McCain blasts GOP field’s alleged isolationism: ‘I wonder what Ronald Reagan would be saying today?’

Jeff Poor Media Reporter
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Arizona Republican Sen. John McCain, the 2008 Republican presidential nominee, is a hawk when it comes to U.S. foreign policy, but is his brand of Republican politics on its way out? That may be the case, based on what has been heard from the 2012 Republican presidential field as of late.

On Sunday’s “This Week,” McCain said he was concerned with the direction the party was heading on foreign policy.

“Well, I was more concerned about what the candidates in New Hampshire the other night said,” McCain said. “This is isolationism. There’s always been an isolation strain — isolationist strain on the Republican Party, Pat Buchanan-wing of our party. But now it seems to have moved more center stage, so to speak.”

McCain invoked Republican icon Ronald Reagan and alluded to all the foreign policy endeavors he pursued at the height of the Cold War.

“I wonder what Ronald Reagan would be saying today?” McCain said. “[H]e would be saying that’s not the Republican Party of the 20th century and now the 21st century. That’s not the Republican Party that has been willing to stand up for freedom for people for all over the world – whether in Grenada that Ronald Reagan had a quick operation about or about countering the Soviet Union.”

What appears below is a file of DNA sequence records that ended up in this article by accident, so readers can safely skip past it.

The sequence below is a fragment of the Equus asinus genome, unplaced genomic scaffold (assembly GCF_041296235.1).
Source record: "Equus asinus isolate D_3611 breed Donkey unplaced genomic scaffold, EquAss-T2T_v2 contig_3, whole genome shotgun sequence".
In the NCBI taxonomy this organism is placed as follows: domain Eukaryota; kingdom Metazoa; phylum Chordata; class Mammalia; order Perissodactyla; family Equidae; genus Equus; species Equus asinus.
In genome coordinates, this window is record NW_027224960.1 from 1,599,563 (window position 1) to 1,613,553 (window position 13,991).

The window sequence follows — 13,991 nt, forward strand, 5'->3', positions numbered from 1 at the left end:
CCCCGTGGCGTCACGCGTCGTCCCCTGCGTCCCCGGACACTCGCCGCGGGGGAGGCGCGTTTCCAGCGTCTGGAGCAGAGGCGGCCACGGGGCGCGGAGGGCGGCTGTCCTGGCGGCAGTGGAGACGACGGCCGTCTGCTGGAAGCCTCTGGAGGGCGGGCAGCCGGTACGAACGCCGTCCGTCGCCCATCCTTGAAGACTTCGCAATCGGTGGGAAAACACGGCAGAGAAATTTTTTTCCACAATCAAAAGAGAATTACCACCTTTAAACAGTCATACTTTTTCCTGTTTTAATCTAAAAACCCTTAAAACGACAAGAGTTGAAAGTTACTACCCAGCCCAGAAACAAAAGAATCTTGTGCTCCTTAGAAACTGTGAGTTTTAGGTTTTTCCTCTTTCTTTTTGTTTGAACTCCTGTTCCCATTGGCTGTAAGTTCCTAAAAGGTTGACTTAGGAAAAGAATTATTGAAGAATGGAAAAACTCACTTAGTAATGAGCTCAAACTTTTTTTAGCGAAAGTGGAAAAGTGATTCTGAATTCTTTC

McCain said he disagreed with 2012 contender Minnesota Republican Rep. Michele Bachmann’s position that there are no vital national security interests in Libya for the United States.

“I strongly disagree with her and others,” McCain said. “The fact is our interests are our values are that we don’t want people needlessly slaughtered by the thousands if we present such activity. Second of all, Gaddafi has the blood of 90 Americans on his hands. He’s a person involved in acts of terror against the United States of America – bombing of our embassy, et cetera.”

Later in the interview, the Arizona senator said he was satisfied with the field and liked their chances against Obama.

“I’m satisfied,” McCain said. “I think there may be others who jump in. but I’m satisfied. This is a beginning of a process, but I’m confident we will come up with a candidate that will be very competitive with President Obama.”

As for an endorsement, McCain said it would be inappropriate for him to get behind any candidate. However, he did reiterate his message that the GOP should not become an “isolationist party.”

“I think it’s inappropriate for me to [endorse],” McCain said. “I do want to send a message and that is that we cannot move into an isolationist party. We cannot repeat the lesson in the 1930s when the United States of America stood by while bad things happened in the world. We are the lead nation in the world and America matters and we must lead and sometimes that leadership entails sacrifice, sadly.”